08/06/2016
Dr.-Ing. Michael Nitsche, Head of the Quality Infrastructure department of the Bundesanstalt für Materialforschung und -prüfung (BAM) and new chairman of the Accreditation Advisory Board

Dr.-Ing. Michael Nitsche, Head of the Quality Infrastructure department of the Bundesanstalt für Materialforschung und -prüfung (BAM) and new chairman of the Accreditation Advisory Board

Source: BAM, Image: Michael Danner

On 6 June 2016, the Accreditation Advisory Board elected Dr.-Ing. Michael Nitsche, Head of the Quality Infrastructure department of the Bundesanstalt für Materialforschung und -prüfung, as its new chairman. Dr. Michael Nitsche succeeds Prof. Dr. Manfred Peters, the former vice-president of the National Metrology Institute of Germany. “My role as a neutral representative of the interests of the Accreditation Advisory Board in its relations with external parties, thereby ensuring fairness between the interests of different groups, is one that I consider to be important,” said the new chairman of the Accreditation Advisory Board upon accepting his appointment.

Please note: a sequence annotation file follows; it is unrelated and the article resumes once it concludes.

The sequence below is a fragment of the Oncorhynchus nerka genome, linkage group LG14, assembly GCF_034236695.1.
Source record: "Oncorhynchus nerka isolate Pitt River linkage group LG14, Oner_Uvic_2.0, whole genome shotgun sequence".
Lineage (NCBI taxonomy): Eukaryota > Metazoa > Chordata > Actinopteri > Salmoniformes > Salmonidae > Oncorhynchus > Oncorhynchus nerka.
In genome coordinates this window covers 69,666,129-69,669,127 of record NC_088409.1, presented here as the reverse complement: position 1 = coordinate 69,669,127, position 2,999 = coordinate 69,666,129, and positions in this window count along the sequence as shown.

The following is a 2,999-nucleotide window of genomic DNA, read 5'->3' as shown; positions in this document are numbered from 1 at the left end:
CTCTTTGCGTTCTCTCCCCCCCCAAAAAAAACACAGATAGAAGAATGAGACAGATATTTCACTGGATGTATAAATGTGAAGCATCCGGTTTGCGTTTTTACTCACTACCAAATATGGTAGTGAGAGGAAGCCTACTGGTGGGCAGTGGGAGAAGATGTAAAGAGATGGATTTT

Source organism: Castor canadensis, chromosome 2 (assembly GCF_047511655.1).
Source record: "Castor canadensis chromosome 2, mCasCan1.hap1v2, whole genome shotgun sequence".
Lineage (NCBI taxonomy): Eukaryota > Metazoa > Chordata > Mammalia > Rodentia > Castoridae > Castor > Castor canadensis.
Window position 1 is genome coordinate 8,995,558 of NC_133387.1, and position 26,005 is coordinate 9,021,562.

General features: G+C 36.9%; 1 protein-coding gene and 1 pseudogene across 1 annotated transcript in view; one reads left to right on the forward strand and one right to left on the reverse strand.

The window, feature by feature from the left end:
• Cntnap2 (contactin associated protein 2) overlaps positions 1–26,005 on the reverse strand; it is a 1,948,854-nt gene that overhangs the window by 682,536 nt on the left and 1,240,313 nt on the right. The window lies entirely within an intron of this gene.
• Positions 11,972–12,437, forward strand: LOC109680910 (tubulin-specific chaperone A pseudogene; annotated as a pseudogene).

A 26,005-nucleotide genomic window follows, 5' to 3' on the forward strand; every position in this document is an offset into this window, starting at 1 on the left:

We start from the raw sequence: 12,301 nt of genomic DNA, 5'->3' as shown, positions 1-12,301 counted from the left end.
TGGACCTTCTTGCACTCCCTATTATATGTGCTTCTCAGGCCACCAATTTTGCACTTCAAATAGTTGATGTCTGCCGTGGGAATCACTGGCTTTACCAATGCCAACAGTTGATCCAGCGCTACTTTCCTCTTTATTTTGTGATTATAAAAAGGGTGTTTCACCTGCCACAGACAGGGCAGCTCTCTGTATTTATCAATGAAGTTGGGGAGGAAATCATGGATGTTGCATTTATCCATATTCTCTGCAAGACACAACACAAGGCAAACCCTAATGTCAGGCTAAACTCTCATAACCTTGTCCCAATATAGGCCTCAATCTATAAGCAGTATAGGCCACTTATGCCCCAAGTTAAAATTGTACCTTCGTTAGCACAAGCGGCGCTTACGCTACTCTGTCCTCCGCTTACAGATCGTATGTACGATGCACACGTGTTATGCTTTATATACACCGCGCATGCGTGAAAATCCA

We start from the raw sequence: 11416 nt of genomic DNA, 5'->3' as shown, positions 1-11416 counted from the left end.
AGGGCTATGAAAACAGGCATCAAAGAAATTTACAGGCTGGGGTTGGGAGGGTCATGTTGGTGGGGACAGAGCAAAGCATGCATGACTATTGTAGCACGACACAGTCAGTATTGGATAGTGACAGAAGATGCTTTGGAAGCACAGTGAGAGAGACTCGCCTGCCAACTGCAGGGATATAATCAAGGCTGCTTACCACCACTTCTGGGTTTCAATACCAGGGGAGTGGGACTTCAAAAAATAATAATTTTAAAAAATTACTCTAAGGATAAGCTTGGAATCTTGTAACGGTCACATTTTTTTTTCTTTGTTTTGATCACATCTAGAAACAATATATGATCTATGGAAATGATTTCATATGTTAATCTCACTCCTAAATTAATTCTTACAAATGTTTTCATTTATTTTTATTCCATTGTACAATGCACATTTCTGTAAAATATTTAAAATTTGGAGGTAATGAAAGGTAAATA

The Accreditation Advisory Board has been a main committee of the German accreditation system since 2010. It was established by way of statute by the German Federal Ministry for Economic Affairs and Energy. Its main function is to advise and support the Federal Government and the German National Accreditation Body (DAkkS) in accreditation-related matters. An accreditation is a confirmation that an institution tasked with assessing conformity, a testing laboratory for instance, has the requisite competence, and also attests to the trustworthiness of the certificates issued by this institution, complying with the requirements of relevant standards, guidelines and laws.

Accreditation offers businesses, accredited institutions, consumers and legislators with a range of benefits. For instance, accreditations enable products and services to be launched on the market with greater ease, greater trust to be placed in product quality, and markets to be made more competitive by lowering technical market entry barriers.